Sunday 25 June 2017

Michael Dell's head is in the cloud

Michael Dell, founder and chief executive officer of Dell Inc., waves while arriving on stage during the 2015 Dell World Conference in Austin, Texas, U.S., on Wednesday, Oct. 21, 2015. Dell said trimming debt for the massive deal to combine his namesake company with EMC Corp. should progress relatively quickly in the next couple of years. Photographer: Matthew Busch/Bloomberg
Michael Dell, founder and chief executive officer of Dell Inc., waves while arriving on stage during the 2015 Dell World Conference in Austin, Texas, U.S., on Wednesday, Oct. 21, 2015. Dell said trimming debt for the massive deal to combine his namesake company with EMC Corp. should progress relatively quickly in the next couple of years. Photographer: Matthew Busch/Bloomberg

Gavin McLoughin

A friend of mine used to work as a teacher and one morning he plonked a junior infant in front of a desktop computer.

The child ignored the keyboard and instead began jabbing the icons on the screen with his finger. When nothing happened, he turned to my friend and said the machine was broken.

That story encapsulates the turmoil going on in the computer manufacturing industry. PCs and even laptops look to be on the way out as punters migrate towards smartphones.

The way people use the internet now creates vast amounts of information that's housed on servers in massive sheds of the kind that are now springing up all over this country.

It's all about the cloud - and that's where Michael Dell's head is.

The amiable Texan - who began his multi-billion business in his college dorm room - has agreed a deal to buy data storage giant EMC for $67bn as he looks to right-size his company for the challenge ahead.

It's a massive bet, the biggest technology merger ever, and it's really put the wind up Mr Dell's rival Hewlett Packard (HP).

While the Texan is adding scale, HP is splitting its business in two - one arm focusing on PCs and printers, the other on the brave new world.

Here's the remarkable statement it issued after the mega-merger was announced.

"This is a real opportunity for HP. Two of our largest competitors are attempting a highly distracting, multi-year merger, just as we are launching two new, focused companies.

"The massive debt burden Dell and EMC are taking on undoubtedly means that they will have to radically reduce R&D, and integration inevitably will create disruption as they rationalise product portfolios, channel programs, and leadership.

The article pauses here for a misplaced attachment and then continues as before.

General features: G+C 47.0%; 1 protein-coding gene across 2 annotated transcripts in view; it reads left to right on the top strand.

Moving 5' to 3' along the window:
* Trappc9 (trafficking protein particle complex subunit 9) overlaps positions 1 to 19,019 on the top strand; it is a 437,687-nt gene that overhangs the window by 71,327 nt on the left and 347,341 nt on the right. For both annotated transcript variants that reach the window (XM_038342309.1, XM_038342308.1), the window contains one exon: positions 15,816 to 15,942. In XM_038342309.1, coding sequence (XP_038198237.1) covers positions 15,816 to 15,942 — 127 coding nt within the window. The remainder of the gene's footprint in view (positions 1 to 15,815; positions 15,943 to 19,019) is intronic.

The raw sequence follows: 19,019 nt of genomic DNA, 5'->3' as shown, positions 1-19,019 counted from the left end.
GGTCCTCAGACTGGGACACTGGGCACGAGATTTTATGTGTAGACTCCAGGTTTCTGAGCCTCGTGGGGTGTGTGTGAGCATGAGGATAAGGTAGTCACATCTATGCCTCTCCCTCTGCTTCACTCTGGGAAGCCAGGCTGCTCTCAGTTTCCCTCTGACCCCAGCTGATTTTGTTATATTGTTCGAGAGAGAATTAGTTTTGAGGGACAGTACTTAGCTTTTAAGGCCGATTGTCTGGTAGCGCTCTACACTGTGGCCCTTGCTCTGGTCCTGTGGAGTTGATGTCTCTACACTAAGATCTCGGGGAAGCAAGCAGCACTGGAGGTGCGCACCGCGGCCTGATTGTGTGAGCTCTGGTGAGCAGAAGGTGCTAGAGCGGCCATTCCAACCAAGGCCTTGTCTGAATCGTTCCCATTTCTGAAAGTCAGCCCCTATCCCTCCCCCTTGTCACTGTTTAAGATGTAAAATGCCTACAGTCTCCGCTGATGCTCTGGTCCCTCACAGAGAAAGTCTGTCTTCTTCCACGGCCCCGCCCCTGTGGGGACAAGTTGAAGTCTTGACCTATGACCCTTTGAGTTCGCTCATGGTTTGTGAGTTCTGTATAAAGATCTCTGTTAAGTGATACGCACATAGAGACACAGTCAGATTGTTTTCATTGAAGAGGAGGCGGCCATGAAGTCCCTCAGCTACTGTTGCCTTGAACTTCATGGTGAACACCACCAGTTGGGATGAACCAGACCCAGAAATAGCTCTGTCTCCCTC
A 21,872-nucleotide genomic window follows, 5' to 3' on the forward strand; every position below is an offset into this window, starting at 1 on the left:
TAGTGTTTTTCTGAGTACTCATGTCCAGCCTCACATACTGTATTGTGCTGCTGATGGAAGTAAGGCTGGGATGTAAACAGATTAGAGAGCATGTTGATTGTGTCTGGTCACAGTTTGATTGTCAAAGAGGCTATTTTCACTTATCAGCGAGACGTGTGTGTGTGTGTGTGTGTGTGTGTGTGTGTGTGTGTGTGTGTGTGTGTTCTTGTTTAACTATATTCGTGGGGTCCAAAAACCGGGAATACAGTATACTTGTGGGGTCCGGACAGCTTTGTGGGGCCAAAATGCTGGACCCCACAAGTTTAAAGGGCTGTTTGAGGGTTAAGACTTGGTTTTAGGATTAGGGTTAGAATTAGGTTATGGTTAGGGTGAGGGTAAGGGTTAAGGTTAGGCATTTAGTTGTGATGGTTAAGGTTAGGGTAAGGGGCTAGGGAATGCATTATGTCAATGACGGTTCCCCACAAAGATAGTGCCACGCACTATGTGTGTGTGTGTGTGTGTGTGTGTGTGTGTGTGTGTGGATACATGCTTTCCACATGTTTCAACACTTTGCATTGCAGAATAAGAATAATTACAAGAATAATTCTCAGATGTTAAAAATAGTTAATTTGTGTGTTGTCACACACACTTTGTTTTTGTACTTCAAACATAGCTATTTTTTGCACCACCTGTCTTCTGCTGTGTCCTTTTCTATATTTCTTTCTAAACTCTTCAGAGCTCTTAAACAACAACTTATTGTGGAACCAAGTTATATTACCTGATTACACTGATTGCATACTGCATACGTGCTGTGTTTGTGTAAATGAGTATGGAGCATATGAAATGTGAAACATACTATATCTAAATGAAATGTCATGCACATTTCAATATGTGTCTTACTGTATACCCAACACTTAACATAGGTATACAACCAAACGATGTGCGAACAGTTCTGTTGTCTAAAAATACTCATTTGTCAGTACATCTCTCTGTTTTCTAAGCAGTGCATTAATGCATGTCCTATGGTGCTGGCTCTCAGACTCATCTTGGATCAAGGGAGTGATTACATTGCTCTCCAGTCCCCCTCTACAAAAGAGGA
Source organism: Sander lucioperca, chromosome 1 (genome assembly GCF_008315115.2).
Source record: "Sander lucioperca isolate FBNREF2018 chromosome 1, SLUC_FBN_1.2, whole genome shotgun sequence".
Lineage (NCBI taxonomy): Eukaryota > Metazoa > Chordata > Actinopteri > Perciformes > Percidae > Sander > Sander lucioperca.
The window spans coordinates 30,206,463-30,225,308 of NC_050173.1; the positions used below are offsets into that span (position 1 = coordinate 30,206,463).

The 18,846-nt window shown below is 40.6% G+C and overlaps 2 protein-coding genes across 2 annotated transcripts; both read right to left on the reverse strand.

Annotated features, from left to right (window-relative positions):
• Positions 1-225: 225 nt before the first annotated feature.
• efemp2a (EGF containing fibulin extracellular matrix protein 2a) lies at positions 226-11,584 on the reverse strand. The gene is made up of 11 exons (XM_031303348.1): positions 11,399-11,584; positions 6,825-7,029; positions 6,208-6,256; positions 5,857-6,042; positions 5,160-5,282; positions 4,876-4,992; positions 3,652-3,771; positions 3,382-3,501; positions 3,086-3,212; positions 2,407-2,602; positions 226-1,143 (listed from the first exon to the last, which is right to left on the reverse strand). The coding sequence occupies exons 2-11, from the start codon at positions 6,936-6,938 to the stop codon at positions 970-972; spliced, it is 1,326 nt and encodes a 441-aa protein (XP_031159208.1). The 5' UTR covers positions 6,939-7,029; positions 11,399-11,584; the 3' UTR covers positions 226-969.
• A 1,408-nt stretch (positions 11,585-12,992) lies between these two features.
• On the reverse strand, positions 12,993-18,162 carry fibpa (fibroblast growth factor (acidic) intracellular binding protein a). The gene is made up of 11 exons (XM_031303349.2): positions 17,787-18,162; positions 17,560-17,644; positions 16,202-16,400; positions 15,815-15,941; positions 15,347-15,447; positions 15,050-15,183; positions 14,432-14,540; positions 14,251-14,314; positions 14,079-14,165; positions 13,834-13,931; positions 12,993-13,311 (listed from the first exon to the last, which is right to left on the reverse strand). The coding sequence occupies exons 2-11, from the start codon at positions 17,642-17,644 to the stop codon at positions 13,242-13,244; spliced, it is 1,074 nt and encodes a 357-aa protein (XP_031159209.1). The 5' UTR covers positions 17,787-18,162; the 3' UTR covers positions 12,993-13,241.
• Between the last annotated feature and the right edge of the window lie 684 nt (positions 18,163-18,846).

"While Dell and EMC are sorting out their future, Hewlett Packard Enterprise and HP Inc will be working to take share and advance our technology leadership in key areas like converged infrastructure, private cloud, all-flash storage, personal systems and printing."

Mr Dell seems like the type who'd probably have a chuckle at that. My colleague Adrian Weckler bumped into him at a conference in Texas earlier this week and found Mr Dell a laid-back sort.

But staff at Dell and EMC probably won't be so laid-back at the moment.

Dell and EMC are among the biggest employers in this country - with over 5,000 staff here between them.

When the deal was announced there was the usual talk of how coming together would create lots of opportunities for "synergies", a term that usually means that some people, somewhere, are going to be collecting a P45.

But Mr Dell - as one would expect - was upbeat when Adrian asked him about Ireland.

"We'll all be one big happy family there," he said, adding that he was coming over next month to have a look around Dell's facilities here.

"We're not actually going to move a whole lot of people around," he said on a recent conference call, adding that Dell has "great teams" at many sites in the United States and around the world.

"This is the way global companies operate today and this business is going to get a whole lot larger as we close the transaction," he said. EMC boss Joe Tucci said nothing that happens between now and the deal being closed next year "will have anything to do with this combination".

He said it would not be until the middle of next year that any impact on jobs would emerge.

Furthermore, Mr Dell's top Irish lieutenant Aongus Hegarty - the company's president for Europe, the Middle East and Africa - said the company would proceed with plans to hire more staff here.

"We're hiring 500 additional sales people both in Dublin and out in the field," he said. "These are investments for the medium to long term," he said.

For the Irish, it looks like there's nothing to do but wait and see.

Irish Independent

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